“Reconciliation is not just words. Reconciliation is action.”
– B.C. Premier John Horgan
From insidethejar.com Original article by Amanda Siebert December 11 2020
Canada’s legal cannabis industry presents an agricultural opportunity of profound potential for First Nations and their governments; one could also argue that participating in such an industry is part of their inextinguishable Aboriginal rights and title. But in Canadian politics and especially in business, it has become the norm to see these rights and calls to fulfill promises of truth and reconciliation completely ignored.
The B.C. government, one that in November 2019 passed legislation to implement the U.N. Declaration on the Rights of Indigenous Peoples (UNDRIP), is being called out for continuing to avoid such calls, recently showing its true colours by blatantly ignoring a consortium of First Nations seeking government guidance.
Last month, Inside the Jar sat down with Chief Robert Gladstone of Shxwhá:y First Nation to discuss the aspirations he has for his community, the “glacial pace” at which his discussions with the provincial government have moved, and cannabis as a path to self-determination for First Nations seeking to improve their economies.
The context of our conversation shifted significantly last week when we learned Premier John Horgan and Solicitor General Mike Farnworth failed to attend a closed-door session virtual roundtable on cannabis hosted by Gladstone and other Indigenous leaders on December 2.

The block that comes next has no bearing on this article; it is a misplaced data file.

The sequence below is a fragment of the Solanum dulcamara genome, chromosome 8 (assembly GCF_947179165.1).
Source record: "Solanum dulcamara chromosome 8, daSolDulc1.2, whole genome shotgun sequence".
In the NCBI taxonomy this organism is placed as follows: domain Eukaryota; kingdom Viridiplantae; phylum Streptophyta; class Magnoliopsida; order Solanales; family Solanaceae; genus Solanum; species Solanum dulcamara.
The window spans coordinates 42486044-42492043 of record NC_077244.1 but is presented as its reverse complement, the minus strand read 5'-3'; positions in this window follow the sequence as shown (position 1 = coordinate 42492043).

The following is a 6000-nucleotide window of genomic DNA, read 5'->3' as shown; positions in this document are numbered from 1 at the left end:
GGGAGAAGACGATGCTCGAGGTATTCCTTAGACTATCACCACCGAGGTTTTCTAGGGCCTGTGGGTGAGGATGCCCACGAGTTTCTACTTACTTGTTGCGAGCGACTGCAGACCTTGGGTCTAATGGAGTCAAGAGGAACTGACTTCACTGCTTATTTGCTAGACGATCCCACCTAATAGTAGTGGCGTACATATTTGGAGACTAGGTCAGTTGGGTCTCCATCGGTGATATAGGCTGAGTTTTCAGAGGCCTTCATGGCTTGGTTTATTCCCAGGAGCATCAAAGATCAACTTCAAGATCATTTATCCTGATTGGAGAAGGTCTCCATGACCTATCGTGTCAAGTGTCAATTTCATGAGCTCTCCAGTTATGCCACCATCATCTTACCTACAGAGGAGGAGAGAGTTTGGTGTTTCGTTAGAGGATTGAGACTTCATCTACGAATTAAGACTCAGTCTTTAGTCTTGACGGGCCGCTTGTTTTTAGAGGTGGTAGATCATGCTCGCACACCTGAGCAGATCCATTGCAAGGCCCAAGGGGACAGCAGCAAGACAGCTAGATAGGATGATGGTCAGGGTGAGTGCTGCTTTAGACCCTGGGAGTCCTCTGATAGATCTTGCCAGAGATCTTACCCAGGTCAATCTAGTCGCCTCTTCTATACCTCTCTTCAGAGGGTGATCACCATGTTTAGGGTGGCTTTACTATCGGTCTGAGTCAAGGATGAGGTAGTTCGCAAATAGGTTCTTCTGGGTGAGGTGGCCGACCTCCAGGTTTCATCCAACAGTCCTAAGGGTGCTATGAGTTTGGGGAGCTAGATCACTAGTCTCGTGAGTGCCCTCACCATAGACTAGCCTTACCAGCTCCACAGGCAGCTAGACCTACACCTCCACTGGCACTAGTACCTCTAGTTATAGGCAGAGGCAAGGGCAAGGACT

Foresight fails to pay off
Before then-MP Justin Trudeau promised Canadians ahead of the 2015 election that he would legalize cannabis, Chief Gladstone of the Shxwhá:y Village, a band of the Stó:lō Nation, had a hunch that cannabis would be part of the Liberal party’s platform.
“We started working early on with our attorneys,” he said. “I asked them to begin working on developing a regulatory structure that we could adopt within our band. We looked towards the future and we saw an emerging economic opportunity, one that would be a game changer for us.”
“Being cultural in our day was not something we just did on Saturdays, it permeated every aspect of our life.”
Gladstone has been the elected chief councilor of Shxwhá:y Village for nine years, serving his people and working with other local governments toward the best economic and cultural outcomes for a population that has been displaced time and time again from its land, first by settlers and then by rising waters of the Chilliwack and Fraser Rivers.
For Gladstone, preserving culture is at the heart of his work, and participating in Canada’s legal cannabis industry, one that’s expected to reach sales of $2.5 billion in 2020, presents a monumental opportunity to do so.
“One of the things that influences me as a leader are the elders that were my teachers—they always taught us about the value of our songs, our stories, our histories, our culture; the flavour of who and what we are,” he said. “Being cultural in our day was not something we just did on Saturdays, it permeated every aspect of our life.” Gladstone said his guiding principle comes from his grandmother, who “always stressed to us that we had beautiful, pristine lands and resources, and we needed to find a way someday to unlock their potential.”
“The one thing that we want to do in our village is develop an economic base that would provide jobs for our people, and meaningful jobs,” he said. “We want to provide a level of employment and a means to allow you the tools and resources to live a comfortable middle class life, just like everyone else.”
A lack of meaningful consultation to blame